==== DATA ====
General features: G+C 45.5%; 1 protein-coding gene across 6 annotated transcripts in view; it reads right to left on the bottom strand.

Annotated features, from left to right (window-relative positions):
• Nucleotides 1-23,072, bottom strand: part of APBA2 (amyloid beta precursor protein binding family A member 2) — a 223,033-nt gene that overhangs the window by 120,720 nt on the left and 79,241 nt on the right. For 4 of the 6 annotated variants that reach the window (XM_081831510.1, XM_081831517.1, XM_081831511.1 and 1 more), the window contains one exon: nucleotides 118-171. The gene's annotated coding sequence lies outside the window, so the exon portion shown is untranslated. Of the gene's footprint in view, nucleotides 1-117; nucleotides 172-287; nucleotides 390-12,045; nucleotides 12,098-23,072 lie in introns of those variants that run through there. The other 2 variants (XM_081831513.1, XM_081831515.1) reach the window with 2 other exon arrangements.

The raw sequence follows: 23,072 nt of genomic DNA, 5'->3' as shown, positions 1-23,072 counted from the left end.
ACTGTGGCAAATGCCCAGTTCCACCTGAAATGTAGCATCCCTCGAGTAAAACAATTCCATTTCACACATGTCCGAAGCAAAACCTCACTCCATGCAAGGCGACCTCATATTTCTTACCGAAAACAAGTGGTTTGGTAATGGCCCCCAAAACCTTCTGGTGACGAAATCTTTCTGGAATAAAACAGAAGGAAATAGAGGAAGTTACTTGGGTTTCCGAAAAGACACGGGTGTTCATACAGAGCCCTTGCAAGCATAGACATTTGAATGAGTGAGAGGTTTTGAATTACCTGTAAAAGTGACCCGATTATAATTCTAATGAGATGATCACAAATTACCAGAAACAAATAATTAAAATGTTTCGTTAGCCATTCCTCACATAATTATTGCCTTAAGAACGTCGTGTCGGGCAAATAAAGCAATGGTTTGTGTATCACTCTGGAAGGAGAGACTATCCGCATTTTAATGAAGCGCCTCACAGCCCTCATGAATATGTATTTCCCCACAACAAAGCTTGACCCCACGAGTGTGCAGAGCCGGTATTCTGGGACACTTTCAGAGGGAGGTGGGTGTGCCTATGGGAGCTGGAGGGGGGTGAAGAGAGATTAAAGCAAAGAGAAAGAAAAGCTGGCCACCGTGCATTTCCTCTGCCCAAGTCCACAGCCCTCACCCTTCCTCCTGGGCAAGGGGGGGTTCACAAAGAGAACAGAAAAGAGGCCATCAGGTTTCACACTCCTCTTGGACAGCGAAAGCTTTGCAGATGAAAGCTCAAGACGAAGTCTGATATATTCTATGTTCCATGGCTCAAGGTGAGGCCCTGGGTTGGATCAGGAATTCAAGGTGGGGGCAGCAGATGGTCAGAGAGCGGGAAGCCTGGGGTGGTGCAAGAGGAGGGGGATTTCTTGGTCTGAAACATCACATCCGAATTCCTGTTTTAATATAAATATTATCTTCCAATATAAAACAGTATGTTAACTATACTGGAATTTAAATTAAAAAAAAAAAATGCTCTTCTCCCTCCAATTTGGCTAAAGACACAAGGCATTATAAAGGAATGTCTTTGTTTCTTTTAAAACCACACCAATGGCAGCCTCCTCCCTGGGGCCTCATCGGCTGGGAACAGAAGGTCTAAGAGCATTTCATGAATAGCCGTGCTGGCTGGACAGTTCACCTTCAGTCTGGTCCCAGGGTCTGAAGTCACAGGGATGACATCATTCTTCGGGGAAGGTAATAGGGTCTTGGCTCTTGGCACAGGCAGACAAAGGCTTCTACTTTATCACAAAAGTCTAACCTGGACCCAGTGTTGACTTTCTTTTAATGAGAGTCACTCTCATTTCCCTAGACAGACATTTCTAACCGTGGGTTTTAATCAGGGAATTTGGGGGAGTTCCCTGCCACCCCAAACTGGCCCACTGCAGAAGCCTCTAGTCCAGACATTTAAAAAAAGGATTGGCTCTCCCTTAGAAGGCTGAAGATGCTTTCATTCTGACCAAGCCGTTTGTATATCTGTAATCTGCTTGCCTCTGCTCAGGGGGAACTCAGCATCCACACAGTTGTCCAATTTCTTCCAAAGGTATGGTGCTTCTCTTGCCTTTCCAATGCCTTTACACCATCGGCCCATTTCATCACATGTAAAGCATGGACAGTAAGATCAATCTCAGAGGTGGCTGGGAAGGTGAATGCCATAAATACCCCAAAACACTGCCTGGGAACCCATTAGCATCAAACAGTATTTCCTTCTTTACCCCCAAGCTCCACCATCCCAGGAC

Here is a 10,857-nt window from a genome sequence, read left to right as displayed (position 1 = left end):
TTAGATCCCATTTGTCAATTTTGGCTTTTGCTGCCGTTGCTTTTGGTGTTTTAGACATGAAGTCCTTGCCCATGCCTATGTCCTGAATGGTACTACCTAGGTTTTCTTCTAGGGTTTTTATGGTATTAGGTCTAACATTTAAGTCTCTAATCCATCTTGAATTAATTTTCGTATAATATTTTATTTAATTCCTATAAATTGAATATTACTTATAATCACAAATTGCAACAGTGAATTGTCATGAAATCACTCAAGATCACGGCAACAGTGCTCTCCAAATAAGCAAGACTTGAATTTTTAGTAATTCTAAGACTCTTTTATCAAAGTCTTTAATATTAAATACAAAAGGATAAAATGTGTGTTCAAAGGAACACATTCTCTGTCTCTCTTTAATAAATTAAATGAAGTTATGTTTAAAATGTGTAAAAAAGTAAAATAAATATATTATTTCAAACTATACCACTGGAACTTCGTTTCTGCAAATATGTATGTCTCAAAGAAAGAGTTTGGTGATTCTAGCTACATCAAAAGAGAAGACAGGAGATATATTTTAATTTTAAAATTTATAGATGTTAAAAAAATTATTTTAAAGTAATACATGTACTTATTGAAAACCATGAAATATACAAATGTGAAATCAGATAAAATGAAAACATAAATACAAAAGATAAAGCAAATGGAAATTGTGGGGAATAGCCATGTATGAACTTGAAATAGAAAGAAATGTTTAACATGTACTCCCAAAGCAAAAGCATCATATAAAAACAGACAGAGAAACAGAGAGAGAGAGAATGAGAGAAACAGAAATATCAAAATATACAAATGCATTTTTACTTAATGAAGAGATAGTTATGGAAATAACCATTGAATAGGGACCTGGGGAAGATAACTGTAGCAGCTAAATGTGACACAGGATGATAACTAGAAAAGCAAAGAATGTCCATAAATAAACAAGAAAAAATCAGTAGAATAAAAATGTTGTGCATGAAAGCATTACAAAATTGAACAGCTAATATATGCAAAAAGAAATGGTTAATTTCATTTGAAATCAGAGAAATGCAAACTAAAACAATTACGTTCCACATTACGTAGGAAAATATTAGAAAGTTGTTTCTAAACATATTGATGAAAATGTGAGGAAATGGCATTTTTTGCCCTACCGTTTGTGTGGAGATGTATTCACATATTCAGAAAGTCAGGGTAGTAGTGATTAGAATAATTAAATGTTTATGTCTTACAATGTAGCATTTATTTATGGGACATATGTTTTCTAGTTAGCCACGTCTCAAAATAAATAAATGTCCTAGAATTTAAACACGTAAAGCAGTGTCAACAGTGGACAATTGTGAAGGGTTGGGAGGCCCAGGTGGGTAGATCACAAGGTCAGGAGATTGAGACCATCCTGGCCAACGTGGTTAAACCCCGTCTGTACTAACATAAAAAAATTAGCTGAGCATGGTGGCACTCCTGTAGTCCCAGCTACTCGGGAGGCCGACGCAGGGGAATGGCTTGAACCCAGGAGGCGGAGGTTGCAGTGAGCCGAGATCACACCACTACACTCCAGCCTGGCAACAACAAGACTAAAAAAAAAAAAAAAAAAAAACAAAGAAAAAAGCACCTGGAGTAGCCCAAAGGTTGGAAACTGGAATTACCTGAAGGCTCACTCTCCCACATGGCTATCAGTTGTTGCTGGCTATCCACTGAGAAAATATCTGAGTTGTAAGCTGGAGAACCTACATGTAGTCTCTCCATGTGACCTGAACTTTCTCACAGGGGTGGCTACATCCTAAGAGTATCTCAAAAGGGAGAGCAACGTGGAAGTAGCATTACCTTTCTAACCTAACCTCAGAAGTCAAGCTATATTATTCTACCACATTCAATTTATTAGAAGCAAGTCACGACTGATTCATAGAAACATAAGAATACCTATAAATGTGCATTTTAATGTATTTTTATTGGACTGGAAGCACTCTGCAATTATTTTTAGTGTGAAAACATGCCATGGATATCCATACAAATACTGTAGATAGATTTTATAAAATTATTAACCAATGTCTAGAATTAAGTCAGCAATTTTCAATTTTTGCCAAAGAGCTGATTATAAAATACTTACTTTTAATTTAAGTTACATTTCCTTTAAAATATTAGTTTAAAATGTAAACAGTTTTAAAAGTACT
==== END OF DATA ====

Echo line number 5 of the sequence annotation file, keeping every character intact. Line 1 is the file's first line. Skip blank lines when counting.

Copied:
ACTGTGGCAAATGCCCAGTTCCACCTGAAATGTAGCATCCCTCGAGTAAAACAATTCCATTTCACACATGTCCGAAGCAAAACCTCACTCCATGCAAGGCGACCTCATATTTCTTACCGAAAACAAGTGGTTTGGTAATGGCCCCCAAAACCTTCTGGTGACGAAATCTTTCTGGAATAAAACAGAAGGAAATAGAGGAAGTTACTTGGGTTTCCGAAAAGACACGGGTGTTCATACAGAGCCCTTGCAAGCATAGACATTTGAATGAGTGAGAGGTTTTGAATTACCTGTAAAAGTGACCCGATTATAATTCTAATGAGATGATCACAAATTACCAGAAACAAATAATTAAAATGTTTCGTTAGCCATTCCTCACATAATTATTGCCTTAAGAACGTCGTGTCGGGCAAATAAAGCAATGGTTTGTGTATCACTCTGGAAGGAGAGACTATCCGCATTTTAATGAAGCGCCTCACAGCCCTCATGAATATGTATTTCCCCACAACAAAGCTTGACCCCACGAGTGTGCAGAGCCGGTATTCTGGGACACTTTCAGAGGGAGGTGGGTGTGCCTATGGGAGCTGGAGGGGGGTGAAGAGAGATTAAAGCAAAGAGAAAGAAAAGCTGGCCACCGTGCATTTCCTCTGCCCAAGTCCACAGCCCTCACCCTTCCTCCTGGGCAAGGGGGGGTTCACAAAGAGAACAGAAAAGAGGCCATCAGGTTTCACACTCCTCTTGGACAGCGAAAGCTTTGCAGATGAAAGCTCAAGACGAAGTCTGATATATTCTATGTTCCATGGCTCAAGGTGAGGCCCTGGGTTGGATCAGGAATTCAAGGTGGGGGCAGCAGATGGTCAGAGAGCGGGAAGCCTGGGGTGGTGCAAGAGGAGGGGGATTTCTTGGTCTGAAACATCACATCCGAATTCCTGTTTTAATATAAATATTATCTTCCAATATAAAACAGTATGTTAACTATACTGGAATTTAAATTAAAAAAAAAAAATGCTCTTCTCCCTCCAATTTGGCTAAAGACACAAGGCATTATAAAGGAATGTCTTTGTTTCTTTTAAAACCACACCAATGGCAGCCTCCTCCCTGGGGCCTCATCGGCTGGGAACAGAAGGTCTAAGAGCATTTCATGAATAGCCGTGCTGGCTGGACAGTTCACCTTCAGTCTGGTCCCAGGGTCTGAAGTCACAGGGATGACATCATTCTTCGGGGAAGGTAATAGGGTCTTGGCTCTTGGCACAGGCAGACAAAGGCTTCTACTTTATCACAAAAGTCTAACCTGGACCCAGTGTTGACTTTCTTTTAATGAGAGTCACTCTCATTTCCCTAGACAGACATTTCTAACCGTGGGTTTTAATCAGGGAATTTGGGGGAGTTCCCTGCCACCCCAAACTGGCCCACTGCAGAAGCCTCTAGTCCAGACATTTAAAAAAAGGATTGGCTCTCCCTTAGAAGGCTGAAGATGCTTTCATTCTGACCAAGCCGTTTGTATATCTGTAATCTGCTTGCCTCTGCTCAGGGGGAACTCAGCATCCACACAGTTGTCCAATTTCTTCCAAAGGTATGGTGCTTCTCTTGCCTTTCCAATGCCTTTACACCATCGGCCCATTTCATCACATGTAAAGCATGGACAGTAAGATCAATCTCAGAGGTGGCTGGGAAGGTGAATGCCATAAATACCCCAAAACACTGCCTGGGAACCCATTAGCATCAAACAGTATTTCCTTCTTTACCCCCAAGCTCCACCATCCCAGGAC